Indian Wells is one of the golf courses owned by the Founders Group International, a collective of multiple LLC’s with 90% ownership by Chinese companies for which Dan Liu claims to act as exclusive U.S. agent and 10% ownership by Nick Dou, according to documents provided in a lawsuit with Dou as plaintiff and Liu as defendant. According to Liu’s deposition, he met Dou in 2012.

Dou and Liu are currently locked in a legal battle over allegations by Dou that Liu is attempting to strip assets from their corporate interests.

In the 2014-15 timeframe, Founders Group International acquired 22 golf courses, homes and other properties in the Grand Strand area for the total sum of approximately $135 million.

In a deposition for the ongoing lawsuit, Liu claimed the money used for the purchases was taken from his personal funds. However, the deposition included a description from Liu of his work history from the time he left university in 1997. Nothing in that history gave any indication from where Liu would have accumulated such an amount of money.

According to Liu’s statements in the deposition, he placed his personal funds in the above mentioned Chinese companies, with which he claims no association other than being the exclusive U.S. agent, in order to move the funds out of China.

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Chinese Trial Raises Questions About Local Leadership

May 24, 2018 3:19 PM
Chinese Trial Raises Questions About Local Leadership

A criminal trial in China added a clarifying chapter to the saga of Chinese investments in the Grand Strand area and the naivete of local officials who touted them here.

By 2014, the golf tourism business was in serious decline. Owners of golf courses, many still paying off mortgages, were stuck with assets on their books far exceeding their actual market value. Many were quietly trying to sell the courses with little success.

Jane Zheng was a native Chinese working as a realtor with a local company. Her niche market was other Chinese nationals with seemingly excess cash to invest in U.S. properties. At the time, the Chinese economy was growing at such a rate that many Chinese businesses and individuals had considerable excess cash to invest.

Zheng connected with Dan Liu, reportedly a managing partner in Yiqian Funding, a peer to peer lending company in China that received money from Chinese investors that it lent to business or other entrepreneurs or invested it. Investors and the company supposedly made money on the interest paid on the loans or on the rise in investment assets.

Over an approximate 18 month period, Zheng brokered the sale of 22 local golf courses and other development properties to, supposedly, three Chinese corporations for whom Liu was the exclusive U.S. representative.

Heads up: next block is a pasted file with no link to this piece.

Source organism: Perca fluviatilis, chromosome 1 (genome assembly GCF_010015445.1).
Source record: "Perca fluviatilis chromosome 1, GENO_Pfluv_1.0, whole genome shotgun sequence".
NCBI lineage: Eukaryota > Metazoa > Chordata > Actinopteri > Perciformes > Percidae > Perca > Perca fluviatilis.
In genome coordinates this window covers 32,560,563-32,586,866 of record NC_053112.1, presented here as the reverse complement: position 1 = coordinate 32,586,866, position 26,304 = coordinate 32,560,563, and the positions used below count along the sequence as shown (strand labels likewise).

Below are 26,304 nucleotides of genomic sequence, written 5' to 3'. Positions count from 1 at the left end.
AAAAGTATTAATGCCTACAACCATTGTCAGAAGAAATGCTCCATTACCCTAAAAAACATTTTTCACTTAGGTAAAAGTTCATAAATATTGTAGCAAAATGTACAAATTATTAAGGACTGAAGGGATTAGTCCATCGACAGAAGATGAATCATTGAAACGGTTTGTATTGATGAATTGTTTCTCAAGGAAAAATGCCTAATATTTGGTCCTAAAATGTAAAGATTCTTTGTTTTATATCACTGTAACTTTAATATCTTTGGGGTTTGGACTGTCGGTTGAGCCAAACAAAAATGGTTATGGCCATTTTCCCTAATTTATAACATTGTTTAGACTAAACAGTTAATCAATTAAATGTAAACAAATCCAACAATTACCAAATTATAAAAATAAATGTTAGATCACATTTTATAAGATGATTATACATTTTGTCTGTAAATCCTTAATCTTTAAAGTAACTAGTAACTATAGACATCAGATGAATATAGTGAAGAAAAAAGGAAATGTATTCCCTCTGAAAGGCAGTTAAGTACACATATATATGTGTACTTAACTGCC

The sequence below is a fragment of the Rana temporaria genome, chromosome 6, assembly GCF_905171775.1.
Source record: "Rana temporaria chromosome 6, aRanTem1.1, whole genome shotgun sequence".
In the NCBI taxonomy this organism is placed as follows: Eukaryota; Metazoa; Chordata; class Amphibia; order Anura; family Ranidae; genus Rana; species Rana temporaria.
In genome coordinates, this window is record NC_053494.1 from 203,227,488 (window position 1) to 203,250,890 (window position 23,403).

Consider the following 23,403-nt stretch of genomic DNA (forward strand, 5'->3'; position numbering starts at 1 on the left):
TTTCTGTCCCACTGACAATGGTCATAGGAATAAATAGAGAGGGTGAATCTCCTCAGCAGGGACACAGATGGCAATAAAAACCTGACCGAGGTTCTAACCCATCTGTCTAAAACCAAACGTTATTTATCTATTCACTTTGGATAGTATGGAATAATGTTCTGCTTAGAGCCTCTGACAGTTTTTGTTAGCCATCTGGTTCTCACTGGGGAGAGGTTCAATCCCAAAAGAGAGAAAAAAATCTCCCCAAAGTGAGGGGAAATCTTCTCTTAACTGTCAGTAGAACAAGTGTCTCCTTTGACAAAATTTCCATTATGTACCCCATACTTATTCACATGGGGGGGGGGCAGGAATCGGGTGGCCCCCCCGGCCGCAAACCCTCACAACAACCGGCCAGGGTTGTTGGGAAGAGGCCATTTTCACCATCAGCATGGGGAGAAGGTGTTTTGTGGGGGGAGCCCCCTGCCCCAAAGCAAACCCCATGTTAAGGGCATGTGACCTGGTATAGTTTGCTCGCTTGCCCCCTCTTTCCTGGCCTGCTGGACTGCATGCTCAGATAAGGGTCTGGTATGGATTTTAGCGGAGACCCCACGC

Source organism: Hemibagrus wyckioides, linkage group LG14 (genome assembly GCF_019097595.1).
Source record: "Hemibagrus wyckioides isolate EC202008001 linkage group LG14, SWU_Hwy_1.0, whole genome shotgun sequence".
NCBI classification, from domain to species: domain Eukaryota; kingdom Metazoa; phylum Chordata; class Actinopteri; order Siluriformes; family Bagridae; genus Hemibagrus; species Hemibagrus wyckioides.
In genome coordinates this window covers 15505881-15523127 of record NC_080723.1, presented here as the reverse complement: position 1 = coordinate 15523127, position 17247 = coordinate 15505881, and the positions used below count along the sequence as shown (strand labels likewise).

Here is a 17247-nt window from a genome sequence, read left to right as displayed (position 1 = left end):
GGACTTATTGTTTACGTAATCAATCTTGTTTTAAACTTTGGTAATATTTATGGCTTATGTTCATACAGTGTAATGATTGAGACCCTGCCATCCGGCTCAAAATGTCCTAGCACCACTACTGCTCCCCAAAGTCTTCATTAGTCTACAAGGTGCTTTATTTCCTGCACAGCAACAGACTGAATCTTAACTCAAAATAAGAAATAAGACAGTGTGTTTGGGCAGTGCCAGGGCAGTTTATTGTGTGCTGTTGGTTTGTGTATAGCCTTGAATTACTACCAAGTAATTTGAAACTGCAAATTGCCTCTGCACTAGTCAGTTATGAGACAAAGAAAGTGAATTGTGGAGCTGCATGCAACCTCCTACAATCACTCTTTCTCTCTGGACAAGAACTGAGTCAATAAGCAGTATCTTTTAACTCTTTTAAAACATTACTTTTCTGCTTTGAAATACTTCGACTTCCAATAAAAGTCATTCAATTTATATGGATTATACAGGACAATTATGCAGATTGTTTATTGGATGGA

While not being licensed to do business in South Carolina, according to records of the S.C. Secretary of State Office, the three corporations supposedly formed at least 16 LLCs locally, each holding some of the various golf course and development property assets. One or more of three Chinese corporations owned 90 percent of each LLC with Liu, as the exclusive agent, acting for the corporations. The LLC’s primarily conducted business locally under the name Founders Group International.

Everything looked great. Local owners got rid of golf course properties that had become toxic to them. Liu was playing the big money man locally and his partner in Yiqian Funding, Xiuli Xue, was bringing potential investors to Horry County to see investment opportunities.

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New Insights Into Founders Group International Lawsuit

July 7, 2017 5:02 AM
New Insights Into Founders Group International Lawsuit

(Pictured above, Dan Liu (left) and Nick Dou)

Investigation into the lawsuit filed in the 15th Judicial Circuit by Nick Dou against Dan Liu and three Chinese corporations over properties held collectively by Founders Group International continues to bring new revelations to the surface.

According to a source familiar with the lawsuit, Dan Liu was served locally with the lawsuit in recent days.

Liu’s peer to peer lending company, which did business in the Peoples Republic of China (PRC) under both its Mandarin name “Yiqian Funding” and its English name “Easy Richness”, raised the money that was used to buy golf courses and other property in Horry and Georgetown counties.

According to records in Horry County, Liu and Dou established approximately 16 limited liability corporations to hold the various properties purchased in Horry and Georgetown counties. Collectively, the llc’s are known locally as Founders Group International.

According to court documents, Dou holds 10 percent interest in Founders Group International and the associated llc’s. The three Chinese corporations, for which Liu acts as exclusive U.S. agent, hold the remaining 90 percent of the llc’s.

According to sources familiar with Yiqian Funding, the company raised a total of approximately 10 billion Yuan ($1.5 billion) from approximately 60,000 investors over a six year period. Estimates are that at least $300 million was taken out of the PRC for investment in the U.S.

Sources with knowledge of Yiqian said what was purchased was not really important to Liu. His main goal was getting the money beyond the borders of the PRC.

For that purpose, Liu established the three Chinese corporations, apparently nothing more than shell corporations, to receive the investor money from Yiqian Funding to use for purchases in the U.S.